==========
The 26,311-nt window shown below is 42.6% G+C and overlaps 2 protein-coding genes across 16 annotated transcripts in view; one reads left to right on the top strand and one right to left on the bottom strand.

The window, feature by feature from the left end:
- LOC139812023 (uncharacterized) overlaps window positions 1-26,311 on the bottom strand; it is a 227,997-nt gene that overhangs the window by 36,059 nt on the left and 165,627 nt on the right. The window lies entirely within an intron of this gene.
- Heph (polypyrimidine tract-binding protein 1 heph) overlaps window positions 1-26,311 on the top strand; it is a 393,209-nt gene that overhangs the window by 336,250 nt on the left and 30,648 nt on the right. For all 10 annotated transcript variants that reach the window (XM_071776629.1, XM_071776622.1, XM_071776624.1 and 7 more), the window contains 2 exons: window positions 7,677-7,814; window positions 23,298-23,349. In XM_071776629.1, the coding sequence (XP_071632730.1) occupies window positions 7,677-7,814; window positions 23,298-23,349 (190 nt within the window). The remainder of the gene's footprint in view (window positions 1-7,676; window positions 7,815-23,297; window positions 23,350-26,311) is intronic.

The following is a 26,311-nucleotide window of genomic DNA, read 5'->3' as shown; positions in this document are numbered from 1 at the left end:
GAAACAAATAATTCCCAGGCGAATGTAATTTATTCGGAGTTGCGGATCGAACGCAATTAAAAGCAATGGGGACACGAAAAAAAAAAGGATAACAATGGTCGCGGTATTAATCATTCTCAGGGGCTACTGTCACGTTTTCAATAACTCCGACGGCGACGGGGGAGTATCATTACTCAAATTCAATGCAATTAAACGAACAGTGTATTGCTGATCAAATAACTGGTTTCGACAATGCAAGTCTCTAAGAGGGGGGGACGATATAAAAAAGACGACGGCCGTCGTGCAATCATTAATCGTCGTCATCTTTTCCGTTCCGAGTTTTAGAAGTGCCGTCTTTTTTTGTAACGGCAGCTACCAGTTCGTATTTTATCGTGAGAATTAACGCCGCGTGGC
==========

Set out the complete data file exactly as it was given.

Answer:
The 26,311-nt window shown below is 42.6% G+C and overlaps 2 protein-coding genes across 16 annotated transcripts in view; one reads left to right on the top strand and one right to left on the bottom strand.

The window, feature by feature from the left end:
- LOC139812023 (uncharacterized) overlaps window positions 1-26,311 on the bottom strand; it is a 227,997-nt gene that overhangs the window by 36,059 nt on the left and 165,627 nt on the right. The window lies entirely within an intron of this gene.
- Heph (polypyrimidine tract-binding protein 1 heph) overlaps window positions 1-26,311 on the top strand; it is a 393,209-nt gene that overhangs the window by 336,250 nt on the left and 30,648 nt on the right. For all 10 annotated transcript variants that reach the window (XM_071776629.1, XM_071776622.1, XM_071776624.1 and 7 more), the window contains 2 exons: window positions 7,677-7,814; window positions 23,298-23,349. In XM_071776629.1, the coding sequence (XP_071632730.1) occupies window positions 7,677-7,814; window positions 23,298-23,349 (190 nt within the window). The remainder of the gene's footprint in view (window positions 1-7,676; window positions 7,815-23,297; window positions 23,350-26,311) is intronic.

The following is a 26,311-nucleotide window of genomic DNA, read 5'->3' as shown; positions in this document are numbered from 1 at the left end:
GAAACAAATAATTCCCAGGCGAATGTAATTTATTCGGAGTTGCGGATCGAACGCAATTAAAAGCAATGGGGACACGAAAAAAAAAAGGATAACAATGGTCGCGGTATTAATCATTCTCAGGGGCTACTGTCACGTTTTCAATAACTCCGACGGCGACGGGGGAGTATCATTACTCAAATTCAATGCAATTAAACGAACAGTGTATTGCTGATCAAATAACTGGTTTCGACAATGCAAGTCTCTAAGAGGGGGGGACGATATAAAAAAGACGACGGCCGTCGTGCAATCATTAATCGTCGTCATCTTTTCCGTTCCGAGTTTTAGAAGTGCCGTCTTTTTTTGTAACGGCAGCTACCAGTTCGTATTTTATCGTGAGAATTAACGCCGCGTGGC